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Nipping oral cancer in the bud

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Dr Nishant Agrawal, Director of Head and Neck Surgery Oncology, UChicago Medicine, writes about applying knowledge of cancer genetics to design diagnostic approaches to reduce morbidity and mortality from oral cancer

If World Health Organization’s (WHO) International Agency for Research on Cancer is to be believed, India lost about 800,000 people to cancer in 2018. Last year, we received a grim reminder of how steadfastly cancer is eating into our lives when a Lancet study claimed that the number of deaths due to cancer in India increased from 382,000 in 1990 to 813,000 in 2016—a jump of 113 per cent.

Oral cancer ranks among the top three types of cancer in India. It is also the leading cancer among men and the fifth most frequently occurring cancer in women. India, reportedly, contributes nearly 60 per cent to the oral cancer burden worldwide, and the number of cases is expected to double by 2030. So, how do we respond to this wake-up call?

The UN Sustainable Development Goals target reduction of premature mortality from non-communicable diseases, which include cancer, by one-third by 2030 through prevention and treatment. This brings us to the most crucial aspect of beating cancer—early detection. Unfortunately, 60-80 per cent of oral cancers are diagnosed at advanced stages when survival is well below 50 per cent. Individuals who are diagnosed with advanced stages have a poorer prognosis for both retention of function and survival. The earlier the stage at diagnosis, the higher the chance of survival after treatment. In fact, the five-year overall survival rate in those with stage 1 and 2 oral cancers is typically 70 to 90 per cent. This makes timely diagnosis and treatment all the more important.

Challenges of dealing with oral cancer
Apart from the delay in reporting of oral cancer due to the absence of diagnostic aids, we are faced with two other challenges when dealing with oral cancer: heterogeneous nature of cancer and lack of useful biomarkers for disease diagnosis or surveillance. There is great tumour heterogeneity within a patient’s cancer, and even among patients who have the same kind of cancer. In fact, no cancer is the same. Moreover, due to paucity of disease-specific biomarkers, clinicians are forced to rely on conventional imaging and clinical examination to evaluate disease burden, response to therapy and disease recurrence.

Detecting mutations in tumour
The Tata Centre for Development at UChicago, which facilitates research implementation across several domains, has been instrumental in helping our team at UChicago Medicine and Bengaluru-based Strand Life Science has been able to develop a non-invasive saliva-based test that could be used in high-risk patients to detect tumour DNA from mouth cancers. The core objective of this research project is to detect the presence of mutations in the tumour in patients across all stages of oral cavity squamous cell cancer (OCSCC).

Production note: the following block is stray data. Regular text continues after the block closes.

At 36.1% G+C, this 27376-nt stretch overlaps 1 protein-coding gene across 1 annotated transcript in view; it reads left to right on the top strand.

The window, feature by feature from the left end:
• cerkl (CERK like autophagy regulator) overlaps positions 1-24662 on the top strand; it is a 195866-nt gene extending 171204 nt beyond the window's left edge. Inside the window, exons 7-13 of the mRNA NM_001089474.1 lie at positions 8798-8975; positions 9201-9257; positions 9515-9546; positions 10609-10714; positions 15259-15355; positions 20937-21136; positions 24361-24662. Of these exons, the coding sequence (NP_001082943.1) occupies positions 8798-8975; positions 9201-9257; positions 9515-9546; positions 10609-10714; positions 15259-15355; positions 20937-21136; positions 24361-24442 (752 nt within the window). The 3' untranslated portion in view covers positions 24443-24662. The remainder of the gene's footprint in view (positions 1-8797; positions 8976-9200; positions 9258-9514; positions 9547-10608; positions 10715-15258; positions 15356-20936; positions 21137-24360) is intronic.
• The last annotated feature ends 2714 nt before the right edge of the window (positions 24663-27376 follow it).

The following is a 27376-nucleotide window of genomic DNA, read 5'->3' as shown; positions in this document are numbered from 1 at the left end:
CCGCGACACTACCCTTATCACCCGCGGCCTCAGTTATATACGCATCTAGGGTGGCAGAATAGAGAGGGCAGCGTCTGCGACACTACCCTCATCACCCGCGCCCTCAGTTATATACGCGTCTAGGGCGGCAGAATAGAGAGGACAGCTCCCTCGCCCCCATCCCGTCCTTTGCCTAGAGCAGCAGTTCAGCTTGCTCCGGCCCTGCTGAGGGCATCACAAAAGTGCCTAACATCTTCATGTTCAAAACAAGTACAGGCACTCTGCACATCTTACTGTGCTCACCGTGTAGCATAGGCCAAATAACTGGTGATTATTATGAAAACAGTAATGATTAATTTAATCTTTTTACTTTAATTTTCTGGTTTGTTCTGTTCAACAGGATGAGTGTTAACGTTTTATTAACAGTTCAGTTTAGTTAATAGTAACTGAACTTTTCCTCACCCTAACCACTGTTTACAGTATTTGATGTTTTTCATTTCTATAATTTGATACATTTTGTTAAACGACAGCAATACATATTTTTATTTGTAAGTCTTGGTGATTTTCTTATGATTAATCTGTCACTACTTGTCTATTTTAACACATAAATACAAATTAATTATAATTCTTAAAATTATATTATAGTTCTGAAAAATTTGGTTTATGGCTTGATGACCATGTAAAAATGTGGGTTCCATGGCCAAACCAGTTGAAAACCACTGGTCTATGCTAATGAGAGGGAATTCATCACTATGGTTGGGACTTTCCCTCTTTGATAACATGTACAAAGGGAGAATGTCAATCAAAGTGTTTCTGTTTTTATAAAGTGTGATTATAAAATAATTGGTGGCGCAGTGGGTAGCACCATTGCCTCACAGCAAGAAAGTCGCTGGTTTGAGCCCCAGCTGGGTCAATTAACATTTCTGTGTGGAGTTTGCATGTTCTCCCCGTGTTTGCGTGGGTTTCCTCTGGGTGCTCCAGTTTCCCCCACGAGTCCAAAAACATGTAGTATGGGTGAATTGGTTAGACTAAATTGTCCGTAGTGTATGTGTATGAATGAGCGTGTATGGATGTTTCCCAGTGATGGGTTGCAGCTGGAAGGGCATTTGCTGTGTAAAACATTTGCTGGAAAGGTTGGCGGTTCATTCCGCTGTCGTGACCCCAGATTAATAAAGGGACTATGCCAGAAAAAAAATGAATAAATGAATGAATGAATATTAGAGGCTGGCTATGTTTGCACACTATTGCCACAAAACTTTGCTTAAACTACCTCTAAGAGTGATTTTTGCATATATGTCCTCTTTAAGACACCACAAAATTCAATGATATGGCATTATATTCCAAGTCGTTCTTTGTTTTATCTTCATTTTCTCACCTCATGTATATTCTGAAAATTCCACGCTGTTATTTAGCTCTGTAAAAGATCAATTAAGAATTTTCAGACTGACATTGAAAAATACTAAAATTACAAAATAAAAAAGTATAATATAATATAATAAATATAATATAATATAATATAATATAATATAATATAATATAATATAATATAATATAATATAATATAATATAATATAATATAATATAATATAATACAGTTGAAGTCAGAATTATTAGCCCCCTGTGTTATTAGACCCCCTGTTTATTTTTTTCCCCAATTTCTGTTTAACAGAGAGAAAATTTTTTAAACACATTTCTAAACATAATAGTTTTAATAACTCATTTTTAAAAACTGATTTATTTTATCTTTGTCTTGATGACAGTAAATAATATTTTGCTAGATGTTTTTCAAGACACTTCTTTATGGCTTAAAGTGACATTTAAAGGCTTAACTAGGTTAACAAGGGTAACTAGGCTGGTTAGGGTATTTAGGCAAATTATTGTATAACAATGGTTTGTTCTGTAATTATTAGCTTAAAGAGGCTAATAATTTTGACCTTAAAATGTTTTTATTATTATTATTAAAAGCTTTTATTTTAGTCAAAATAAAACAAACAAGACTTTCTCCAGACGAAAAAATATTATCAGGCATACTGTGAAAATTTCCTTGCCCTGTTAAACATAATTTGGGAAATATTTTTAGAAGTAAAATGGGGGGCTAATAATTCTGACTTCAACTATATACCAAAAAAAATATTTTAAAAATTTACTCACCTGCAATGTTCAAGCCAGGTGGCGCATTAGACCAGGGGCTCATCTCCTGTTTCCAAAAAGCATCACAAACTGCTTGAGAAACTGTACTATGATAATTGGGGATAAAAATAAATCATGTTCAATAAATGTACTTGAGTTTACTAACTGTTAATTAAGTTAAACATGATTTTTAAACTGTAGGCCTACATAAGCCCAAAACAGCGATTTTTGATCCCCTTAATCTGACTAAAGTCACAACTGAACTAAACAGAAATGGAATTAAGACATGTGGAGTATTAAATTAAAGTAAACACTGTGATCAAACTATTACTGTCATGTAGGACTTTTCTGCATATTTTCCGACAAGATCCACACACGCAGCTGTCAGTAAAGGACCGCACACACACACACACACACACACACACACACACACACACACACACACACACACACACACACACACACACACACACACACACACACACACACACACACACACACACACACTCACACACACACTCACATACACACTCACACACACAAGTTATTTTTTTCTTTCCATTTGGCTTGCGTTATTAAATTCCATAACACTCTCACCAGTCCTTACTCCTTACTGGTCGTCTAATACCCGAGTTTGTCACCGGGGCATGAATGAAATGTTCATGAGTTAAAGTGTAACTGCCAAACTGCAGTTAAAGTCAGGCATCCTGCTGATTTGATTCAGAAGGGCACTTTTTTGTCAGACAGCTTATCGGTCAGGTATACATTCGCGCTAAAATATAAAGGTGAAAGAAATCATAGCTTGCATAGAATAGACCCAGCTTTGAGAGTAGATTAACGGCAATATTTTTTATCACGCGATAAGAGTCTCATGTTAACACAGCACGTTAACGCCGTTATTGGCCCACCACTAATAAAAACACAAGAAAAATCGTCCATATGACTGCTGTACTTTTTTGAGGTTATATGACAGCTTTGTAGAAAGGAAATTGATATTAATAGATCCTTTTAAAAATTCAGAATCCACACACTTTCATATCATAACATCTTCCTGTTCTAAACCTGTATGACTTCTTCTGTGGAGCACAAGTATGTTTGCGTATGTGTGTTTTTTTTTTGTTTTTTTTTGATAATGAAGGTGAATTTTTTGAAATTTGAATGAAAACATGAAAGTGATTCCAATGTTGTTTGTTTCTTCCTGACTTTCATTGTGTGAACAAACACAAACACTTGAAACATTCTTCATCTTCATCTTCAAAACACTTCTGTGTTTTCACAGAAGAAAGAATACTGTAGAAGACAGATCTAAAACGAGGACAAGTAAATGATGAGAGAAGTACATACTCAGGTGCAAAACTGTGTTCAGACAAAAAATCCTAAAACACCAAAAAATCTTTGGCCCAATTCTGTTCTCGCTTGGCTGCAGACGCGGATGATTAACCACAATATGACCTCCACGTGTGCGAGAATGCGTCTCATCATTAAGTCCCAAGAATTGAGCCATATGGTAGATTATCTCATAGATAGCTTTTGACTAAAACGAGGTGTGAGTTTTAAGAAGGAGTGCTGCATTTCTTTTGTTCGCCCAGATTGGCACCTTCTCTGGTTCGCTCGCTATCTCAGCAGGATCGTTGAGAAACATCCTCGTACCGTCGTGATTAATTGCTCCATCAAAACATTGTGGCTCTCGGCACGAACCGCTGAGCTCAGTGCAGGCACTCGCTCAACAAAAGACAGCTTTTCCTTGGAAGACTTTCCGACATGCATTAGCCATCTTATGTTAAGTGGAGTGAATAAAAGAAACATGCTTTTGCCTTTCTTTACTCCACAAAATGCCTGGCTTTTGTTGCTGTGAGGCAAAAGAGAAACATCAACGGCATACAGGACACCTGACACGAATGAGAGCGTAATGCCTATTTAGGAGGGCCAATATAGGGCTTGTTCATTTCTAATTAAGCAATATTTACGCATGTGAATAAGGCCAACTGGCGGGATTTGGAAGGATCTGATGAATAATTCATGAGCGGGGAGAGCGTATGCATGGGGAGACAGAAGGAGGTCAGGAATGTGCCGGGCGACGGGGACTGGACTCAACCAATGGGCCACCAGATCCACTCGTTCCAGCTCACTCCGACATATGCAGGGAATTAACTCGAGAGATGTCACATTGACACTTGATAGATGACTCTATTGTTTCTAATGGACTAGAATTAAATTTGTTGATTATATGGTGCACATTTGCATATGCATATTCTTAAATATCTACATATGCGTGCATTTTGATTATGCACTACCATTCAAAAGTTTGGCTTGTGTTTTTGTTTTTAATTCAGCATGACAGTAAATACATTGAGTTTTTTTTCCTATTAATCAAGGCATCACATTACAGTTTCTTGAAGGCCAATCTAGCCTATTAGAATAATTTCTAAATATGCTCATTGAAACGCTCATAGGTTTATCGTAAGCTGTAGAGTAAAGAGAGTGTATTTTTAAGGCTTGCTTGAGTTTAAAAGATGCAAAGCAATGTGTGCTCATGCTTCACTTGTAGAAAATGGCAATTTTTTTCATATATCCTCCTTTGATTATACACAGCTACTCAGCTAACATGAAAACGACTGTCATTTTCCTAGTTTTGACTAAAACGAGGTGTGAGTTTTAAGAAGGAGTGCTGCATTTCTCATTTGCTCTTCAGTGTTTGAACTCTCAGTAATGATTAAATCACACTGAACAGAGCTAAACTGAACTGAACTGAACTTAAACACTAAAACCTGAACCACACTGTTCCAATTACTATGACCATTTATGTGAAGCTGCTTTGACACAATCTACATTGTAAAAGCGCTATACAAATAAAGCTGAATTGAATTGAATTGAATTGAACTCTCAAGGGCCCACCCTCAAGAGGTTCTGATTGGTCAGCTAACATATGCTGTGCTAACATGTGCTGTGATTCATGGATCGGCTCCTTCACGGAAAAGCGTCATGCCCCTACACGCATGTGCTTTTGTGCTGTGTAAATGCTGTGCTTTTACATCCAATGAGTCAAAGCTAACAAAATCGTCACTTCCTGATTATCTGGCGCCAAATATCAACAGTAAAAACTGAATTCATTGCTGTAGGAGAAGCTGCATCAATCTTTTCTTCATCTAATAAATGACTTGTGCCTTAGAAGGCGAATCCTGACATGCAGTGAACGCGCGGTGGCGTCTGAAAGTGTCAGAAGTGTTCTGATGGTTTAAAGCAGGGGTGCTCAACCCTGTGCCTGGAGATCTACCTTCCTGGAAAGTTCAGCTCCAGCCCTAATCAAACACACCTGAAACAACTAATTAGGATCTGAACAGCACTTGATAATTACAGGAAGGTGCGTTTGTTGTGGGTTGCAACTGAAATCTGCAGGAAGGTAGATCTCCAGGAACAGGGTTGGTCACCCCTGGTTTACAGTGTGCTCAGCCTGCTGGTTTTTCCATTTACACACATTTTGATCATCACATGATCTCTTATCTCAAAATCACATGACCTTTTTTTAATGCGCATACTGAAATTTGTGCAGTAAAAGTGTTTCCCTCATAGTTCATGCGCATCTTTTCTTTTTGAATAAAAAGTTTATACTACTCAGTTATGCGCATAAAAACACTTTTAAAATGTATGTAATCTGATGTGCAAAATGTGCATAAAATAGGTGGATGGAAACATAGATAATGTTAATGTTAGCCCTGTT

This test uses the potential of saliva, which contains cells, DNA, RNA and proteins, to enable detection of oral cancer. Preliminary results of our research suggest that the presence of certain mutations in tumour DNA makes it a highly specific biomarker when detected in body fluids. In our study, when both plasma and saliva were screened, rtDNA was detected in 96 per cent of all patients, and 100 per cent of early stage disease.

In the course of observational clinical trial, currently going on throughout India to validate the test, we are collecting tumour tissue and matched saliva from patients of all stages. This is followed by targeted sequencing on tumour and saliva, and confirming mutation of tumour tissue. By classifying mouth cancers at their earliest stages, we can ensure that they don’t affect speech, swallowing and breathing among patients.

Why we are looking at molecular biology?
Despite the oncologists’ most aggressive approaches using a combination of surgery, radiation, chemotherapy and immunotherapy, many patients are still succumbing to cancer. That was our motivation behind looking at the molecular biology of head and neck cancer to diagnose them at earlier stages. After years of treating patients with similar cases, I am convinced that discovering and removing cancer at an early juncture with favourable prognosis is non-negotiable. As we gear up for conducting an interventional study in high-risk patients, I am confident that this low-cost salivary DNA test would amount to early diagnosis of oral cancer, decreased morbidity and mortality and improved quality of life, while minimising the disparity in outcomes due to socioeconomic barriers.

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